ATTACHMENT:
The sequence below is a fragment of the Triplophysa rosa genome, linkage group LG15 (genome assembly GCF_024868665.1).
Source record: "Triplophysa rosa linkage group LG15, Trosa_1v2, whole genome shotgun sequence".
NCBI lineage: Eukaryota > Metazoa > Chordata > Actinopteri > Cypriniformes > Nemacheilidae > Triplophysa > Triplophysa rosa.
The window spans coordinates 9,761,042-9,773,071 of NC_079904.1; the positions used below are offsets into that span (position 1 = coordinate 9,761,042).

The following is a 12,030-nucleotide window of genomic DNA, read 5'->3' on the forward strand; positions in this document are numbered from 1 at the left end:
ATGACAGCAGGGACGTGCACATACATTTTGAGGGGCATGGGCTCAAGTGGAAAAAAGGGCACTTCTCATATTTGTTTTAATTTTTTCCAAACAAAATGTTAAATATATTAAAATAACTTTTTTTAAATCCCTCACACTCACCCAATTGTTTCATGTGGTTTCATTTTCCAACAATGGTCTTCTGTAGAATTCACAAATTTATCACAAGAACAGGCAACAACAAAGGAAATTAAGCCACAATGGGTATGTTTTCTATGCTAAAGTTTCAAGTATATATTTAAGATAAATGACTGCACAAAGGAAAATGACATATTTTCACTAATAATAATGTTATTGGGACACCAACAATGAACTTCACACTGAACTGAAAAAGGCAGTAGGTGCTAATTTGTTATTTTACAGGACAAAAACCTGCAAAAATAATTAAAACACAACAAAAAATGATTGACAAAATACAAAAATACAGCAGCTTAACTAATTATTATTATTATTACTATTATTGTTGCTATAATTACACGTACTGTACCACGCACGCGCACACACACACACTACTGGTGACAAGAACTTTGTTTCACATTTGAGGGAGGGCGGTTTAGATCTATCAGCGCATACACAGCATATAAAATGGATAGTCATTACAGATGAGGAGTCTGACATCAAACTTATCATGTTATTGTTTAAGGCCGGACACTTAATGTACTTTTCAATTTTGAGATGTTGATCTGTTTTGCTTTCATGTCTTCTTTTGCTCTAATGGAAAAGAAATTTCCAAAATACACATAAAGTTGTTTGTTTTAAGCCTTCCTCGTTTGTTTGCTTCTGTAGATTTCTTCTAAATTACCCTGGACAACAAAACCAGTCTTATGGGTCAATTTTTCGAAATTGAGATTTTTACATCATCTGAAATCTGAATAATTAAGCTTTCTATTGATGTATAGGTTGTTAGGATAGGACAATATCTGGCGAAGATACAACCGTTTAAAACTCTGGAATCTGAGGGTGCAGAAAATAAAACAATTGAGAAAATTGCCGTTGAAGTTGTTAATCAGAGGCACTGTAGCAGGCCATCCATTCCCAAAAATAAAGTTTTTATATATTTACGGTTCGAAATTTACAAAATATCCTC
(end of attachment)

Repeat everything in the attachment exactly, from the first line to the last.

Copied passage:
The sequence below is a fragment of the Triplophysa rosa genome, linkage group LG15 (genome assembly GCF_024868665.1).
Source record: "Triplophysa rosa linkage group LG15, Trosa_1v2, whole genome shotgun sequence".
NCBI lineage: Eukaryota > Metazoa > Chordata > Actinopteri > Cypriniformes > Nemacheilidae > Triplophysa > Triplophysa rosa.
The window spans coordinates 9,761,042-9,773,071 of NC_079904.1; the positions used below are offsets into that span (position 1 = coordinate 9,761,042).

The following is a 12,030-nucleotide window of genomic DNA, read 5'->3' on the forward strand; positions in this document are numbered from 1 at the left end:
ATGACAGCAGGGACGTGCACATACATTTTGAGGGGCATGGGCTCAAGTGGAAAAAAGGGCACTTCTCATATTTGTTTTAATTTTTTCCAAACAAAATGTTAAATATATTAAAATAACTTTTTTTAAATCCCTCACACTCACCCAATTGTTTCATGTGGTTTCATTTTCCAACAATGGTCTTCTGTAGAATTCACAAATTTATCACAAGAACAGGCAACAACAAAGGAAATTAAGCCACAATGGGTATGTTTTCTATGCTAAAGTTTCAAGTATATATTTAAGATAAATGACTGCACAAAGGAAAATGACATATTTTCACTAATAATAATGTTATTGGGACACCAACAATGAACTTCACACTGAACTGAAAAAGGCAGTAGGTGCTAATTTGTTATTTTACAGGACAAAAACCTGCAAAAATAATTAAAACACAACAAAAAATGATTGACAAAATACAAAAATACAGCAGCTTAACTAATTATTATTATTATTACTATTATTGTTGCTATAATTACACGTACTGTACCACGCACGCGCACACACACACACTACTGGTGACAAGAACTTTGTTTCACATTTGAGGGAGGGCGGTTTAGATCTATCAGCGCATACACAGCATATAAAATGGATAGTCATTACAGATGAGGAGTCTGACATCAAACTTATCATGTTATTGTTTAAGGCCGGACACTTAATGTACTTTTCAATTTTGAGATGTTGATCTGTTTTGCTTTCATGTCTTCTTTTGCTCTAATGGAAAAGAAATTTCCAAAATACACATAAAGTTGTTTGTTTTAAGCCTTCCTCGTTTGTTTGCTTCTGTAGATTTCTTCTAAATTACCCTGGACAACAAAACCAGTCTTATGGGTCAATTTTTCGAAATTGAGATTTTTACATCATCTGAAATCTGAATAATTAAGCTTTCTATTGATGTATAGGTTGTTAGGATAGGACAATATCTGGCGAAGATACAACCGTTTAAAACTCTGGAATCTGAGGGTGCAGAAAATAAAACAATTGAGAAAATTGCCGTTGAAGTTGTTAATCAGAGGCACTGTAGCAGGCCATCCATTCCCAAAAATAAAGTTTTTATATATTTACGGTTCGAAATTTACAAAATATCCTC